A man stands at a table with glass alcohol bottles near him

Sometimes it may be difficult for us to decide whether a loved one or we has a problem with drugs or alcohol. There are certain characteristics, however, that may strongly indicate someone has a problem. Here we take a look at a major symptom that you or a loved one may have a problem with drugs or alcohol: blacking out.

What is blacking out?

Blacking out refers to a temporary condition that affects memory. They are often characterized by lost time, or an inability to remember certain periods of time. Blackouts can A woman holds onto a bottle of alcohol on the verge of a black outoccur when one drinks large amounts of alcohol. They can also occur by taking certain drugs, such as benzodiazepines (Xanax, Klonopin, Valium, etc).

What are the symptoms of blacking out?

The main symptom of a blackout is memory loss during the period of intoxication. Other symptoms that also commonly occur include (1):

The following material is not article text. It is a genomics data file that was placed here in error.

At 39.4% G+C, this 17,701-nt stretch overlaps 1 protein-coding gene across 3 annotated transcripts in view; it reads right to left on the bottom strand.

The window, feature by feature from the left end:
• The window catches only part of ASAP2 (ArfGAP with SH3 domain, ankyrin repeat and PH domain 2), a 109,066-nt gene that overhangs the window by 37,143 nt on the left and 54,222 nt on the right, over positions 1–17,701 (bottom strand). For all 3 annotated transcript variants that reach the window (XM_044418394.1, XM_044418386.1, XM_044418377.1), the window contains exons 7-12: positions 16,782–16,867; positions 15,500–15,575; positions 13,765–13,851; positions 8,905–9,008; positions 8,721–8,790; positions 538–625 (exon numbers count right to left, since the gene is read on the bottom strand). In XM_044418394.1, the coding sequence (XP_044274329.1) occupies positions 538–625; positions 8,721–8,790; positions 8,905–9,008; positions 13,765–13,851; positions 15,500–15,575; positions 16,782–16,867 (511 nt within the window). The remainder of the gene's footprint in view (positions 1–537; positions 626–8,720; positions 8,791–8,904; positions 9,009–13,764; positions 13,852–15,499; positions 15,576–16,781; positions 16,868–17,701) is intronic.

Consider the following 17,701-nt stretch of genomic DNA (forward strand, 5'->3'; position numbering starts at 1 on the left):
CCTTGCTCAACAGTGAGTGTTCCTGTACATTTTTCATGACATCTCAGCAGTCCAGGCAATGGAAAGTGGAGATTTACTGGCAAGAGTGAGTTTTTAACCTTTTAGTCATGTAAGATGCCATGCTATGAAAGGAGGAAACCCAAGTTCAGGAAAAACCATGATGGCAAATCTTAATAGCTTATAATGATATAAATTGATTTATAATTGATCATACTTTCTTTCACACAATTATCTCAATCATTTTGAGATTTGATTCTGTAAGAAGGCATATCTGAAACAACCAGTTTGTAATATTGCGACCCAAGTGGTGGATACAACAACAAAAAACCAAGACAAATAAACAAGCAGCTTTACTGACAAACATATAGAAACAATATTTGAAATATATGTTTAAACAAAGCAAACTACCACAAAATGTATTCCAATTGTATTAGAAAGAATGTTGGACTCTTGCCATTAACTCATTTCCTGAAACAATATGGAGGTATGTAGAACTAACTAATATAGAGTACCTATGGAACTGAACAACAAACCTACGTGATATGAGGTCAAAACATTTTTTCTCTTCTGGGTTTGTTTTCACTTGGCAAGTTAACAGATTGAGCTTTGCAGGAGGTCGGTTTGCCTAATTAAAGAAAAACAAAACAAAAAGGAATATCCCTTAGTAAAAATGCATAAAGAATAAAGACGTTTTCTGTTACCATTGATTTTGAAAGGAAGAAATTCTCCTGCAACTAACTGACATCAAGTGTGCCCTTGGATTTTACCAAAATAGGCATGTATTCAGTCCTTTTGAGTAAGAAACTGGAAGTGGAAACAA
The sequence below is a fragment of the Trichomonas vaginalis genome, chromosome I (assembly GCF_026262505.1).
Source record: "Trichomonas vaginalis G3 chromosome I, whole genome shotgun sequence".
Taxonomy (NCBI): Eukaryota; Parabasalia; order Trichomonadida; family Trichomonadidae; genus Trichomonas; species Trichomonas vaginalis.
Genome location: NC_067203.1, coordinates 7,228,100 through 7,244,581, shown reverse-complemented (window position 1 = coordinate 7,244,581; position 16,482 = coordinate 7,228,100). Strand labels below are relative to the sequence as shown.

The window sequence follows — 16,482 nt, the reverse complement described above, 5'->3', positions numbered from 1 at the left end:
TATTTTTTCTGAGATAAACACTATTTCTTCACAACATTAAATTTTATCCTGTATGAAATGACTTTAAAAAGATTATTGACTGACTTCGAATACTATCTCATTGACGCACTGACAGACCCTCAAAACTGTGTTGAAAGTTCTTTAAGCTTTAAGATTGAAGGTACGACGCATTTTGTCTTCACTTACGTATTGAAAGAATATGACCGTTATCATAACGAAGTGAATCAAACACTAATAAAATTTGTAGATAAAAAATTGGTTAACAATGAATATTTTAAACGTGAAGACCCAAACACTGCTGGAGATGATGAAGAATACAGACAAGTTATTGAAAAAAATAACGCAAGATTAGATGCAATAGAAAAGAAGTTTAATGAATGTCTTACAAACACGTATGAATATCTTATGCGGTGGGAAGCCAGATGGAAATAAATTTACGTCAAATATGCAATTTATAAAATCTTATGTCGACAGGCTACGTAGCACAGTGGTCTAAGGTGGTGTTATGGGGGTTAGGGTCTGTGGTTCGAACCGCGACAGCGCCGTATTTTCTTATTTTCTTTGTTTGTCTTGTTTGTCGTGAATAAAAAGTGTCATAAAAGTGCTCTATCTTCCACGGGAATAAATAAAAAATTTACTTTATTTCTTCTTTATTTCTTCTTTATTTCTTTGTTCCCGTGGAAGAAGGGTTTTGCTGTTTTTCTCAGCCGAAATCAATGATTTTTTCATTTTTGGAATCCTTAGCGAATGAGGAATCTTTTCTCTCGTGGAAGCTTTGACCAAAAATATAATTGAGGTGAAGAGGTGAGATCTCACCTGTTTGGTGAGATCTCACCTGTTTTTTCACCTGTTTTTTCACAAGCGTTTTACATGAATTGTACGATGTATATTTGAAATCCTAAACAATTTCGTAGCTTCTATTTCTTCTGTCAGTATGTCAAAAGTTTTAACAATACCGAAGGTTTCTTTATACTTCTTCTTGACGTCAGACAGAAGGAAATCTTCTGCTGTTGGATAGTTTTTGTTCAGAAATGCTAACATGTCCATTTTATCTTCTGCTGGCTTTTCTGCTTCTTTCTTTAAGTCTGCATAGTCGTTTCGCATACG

• Difficulty walking
  • Balance issues
  • Slurred speech
  • Impaired judgment
  • Impaired vision

What makes blacking out dangerous?

Blackouts are extremely dangerous for many reasons. They greatly hinder the individual’s ability for rational thought, decision-making, and comprehending consequences. To make matters worse, memory impairment means the individual will have no idea of the things they may or may not have done the night before. (2)

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What are the implications?

Blacking out is one of the major signs that you or a loved one may suffer from alcoholism or addiction. Drinking or drugging to the state of a blackout even once can be incredibly dangerous. If it is a frequent occurrence, you or a loved one should consider possibly seeking treatment options.

Final Note

This article is intended for those considering a new way of life, free of the pain of drug and alcohol addiction. For more information on recovery and anyone seeking help with addiction and substance abuse problems, please call True Recovery at (844) 744-8783 or visit us online.


  1. https://www.healthline.com/health/what-causes-blackouts
  2. https://www.psychologytoday.com/us/blog/ending-addiction-good/201412/the-danger-drinking-blackout